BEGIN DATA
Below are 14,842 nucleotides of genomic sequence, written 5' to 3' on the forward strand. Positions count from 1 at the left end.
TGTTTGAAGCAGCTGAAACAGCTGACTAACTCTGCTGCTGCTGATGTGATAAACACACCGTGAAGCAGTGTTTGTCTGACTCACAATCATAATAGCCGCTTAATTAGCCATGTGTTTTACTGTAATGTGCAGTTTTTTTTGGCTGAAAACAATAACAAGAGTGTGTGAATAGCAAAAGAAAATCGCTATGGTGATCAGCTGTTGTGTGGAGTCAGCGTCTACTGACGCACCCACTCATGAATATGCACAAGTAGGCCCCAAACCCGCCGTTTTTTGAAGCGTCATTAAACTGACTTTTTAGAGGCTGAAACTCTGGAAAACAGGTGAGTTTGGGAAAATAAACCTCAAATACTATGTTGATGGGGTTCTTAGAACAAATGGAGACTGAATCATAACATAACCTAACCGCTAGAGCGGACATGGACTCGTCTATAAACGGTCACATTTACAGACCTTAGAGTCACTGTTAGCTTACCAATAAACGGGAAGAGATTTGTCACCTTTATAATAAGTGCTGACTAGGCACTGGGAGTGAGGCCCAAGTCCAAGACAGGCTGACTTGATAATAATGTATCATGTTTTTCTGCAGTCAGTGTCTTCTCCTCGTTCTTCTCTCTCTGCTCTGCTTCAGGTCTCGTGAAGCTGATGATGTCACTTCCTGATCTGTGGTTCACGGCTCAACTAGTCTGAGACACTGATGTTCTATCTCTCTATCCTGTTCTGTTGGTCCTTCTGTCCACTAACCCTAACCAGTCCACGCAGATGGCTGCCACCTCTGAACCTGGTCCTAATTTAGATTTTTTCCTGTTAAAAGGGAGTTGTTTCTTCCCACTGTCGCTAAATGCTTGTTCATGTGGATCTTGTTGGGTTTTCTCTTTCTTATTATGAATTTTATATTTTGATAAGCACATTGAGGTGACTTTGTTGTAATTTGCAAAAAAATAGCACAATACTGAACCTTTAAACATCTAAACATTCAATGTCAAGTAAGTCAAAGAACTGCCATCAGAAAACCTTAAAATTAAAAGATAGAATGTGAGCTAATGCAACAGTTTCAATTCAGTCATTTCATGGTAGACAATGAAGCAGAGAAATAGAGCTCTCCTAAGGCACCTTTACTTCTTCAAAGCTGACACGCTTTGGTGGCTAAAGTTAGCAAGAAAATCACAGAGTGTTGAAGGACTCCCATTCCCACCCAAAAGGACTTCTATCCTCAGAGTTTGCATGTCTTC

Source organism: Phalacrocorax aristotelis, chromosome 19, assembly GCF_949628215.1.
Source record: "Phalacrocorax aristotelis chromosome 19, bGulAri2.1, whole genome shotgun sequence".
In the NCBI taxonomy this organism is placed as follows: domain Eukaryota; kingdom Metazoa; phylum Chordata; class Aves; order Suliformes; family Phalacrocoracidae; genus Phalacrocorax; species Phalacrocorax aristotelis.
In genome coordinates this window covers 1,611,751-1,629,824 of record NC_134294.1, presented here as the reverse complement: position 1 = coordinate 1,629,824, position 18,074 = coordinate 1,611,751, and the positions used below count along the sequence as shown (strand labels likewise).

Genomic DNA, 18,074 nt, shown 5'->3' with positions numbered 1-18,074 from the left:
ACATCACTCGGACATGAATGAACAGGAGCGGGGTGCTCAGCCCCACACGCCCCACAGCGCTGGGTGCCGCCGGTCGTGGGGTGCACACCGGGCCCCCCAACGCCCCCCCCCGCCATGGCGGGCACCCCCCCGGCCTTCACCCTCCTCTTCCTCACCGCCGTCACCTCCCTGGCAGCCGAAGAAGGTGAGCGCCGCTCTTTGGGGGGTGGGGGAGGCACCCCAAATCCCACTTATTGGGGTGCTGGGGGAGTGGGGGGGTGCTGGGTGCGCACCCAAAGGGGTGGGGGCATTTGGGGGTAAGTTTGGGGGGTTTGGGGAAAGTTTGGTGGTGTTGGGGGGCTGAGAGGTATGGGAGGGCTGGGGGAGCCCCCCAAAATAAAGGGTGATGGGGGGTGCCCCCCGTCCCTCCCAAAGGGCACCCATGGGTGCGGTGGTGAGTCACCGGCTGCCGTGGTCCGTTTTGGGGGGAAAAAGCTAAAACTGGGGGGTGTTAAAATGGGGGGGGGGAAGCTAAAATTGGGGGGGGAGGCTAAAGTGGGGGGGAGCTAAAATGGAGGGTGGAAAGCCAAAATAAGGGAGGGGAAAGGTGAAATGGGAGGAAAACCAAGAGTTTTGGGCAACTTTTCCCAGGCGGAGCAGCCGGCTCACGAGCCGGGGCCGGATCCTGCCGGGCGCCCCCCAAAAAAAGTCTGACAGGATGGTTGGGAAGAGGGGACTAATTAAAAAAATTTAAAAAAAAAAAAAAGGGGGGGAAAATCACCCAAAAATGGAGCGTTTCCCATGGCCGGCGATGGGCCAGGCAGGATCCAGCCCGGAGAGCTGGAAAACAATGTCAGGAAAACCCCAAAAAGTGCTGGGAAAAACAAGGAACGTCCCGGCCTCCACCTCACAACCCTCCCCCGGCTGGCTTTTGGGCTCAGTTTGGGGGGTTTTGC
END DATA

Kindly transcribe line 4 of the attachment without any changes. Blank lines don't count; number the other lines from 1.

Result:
Source record: "Phalacrocorax aristotelis chromosome 19, bGulAri2.1, whole genome shotgun sequence".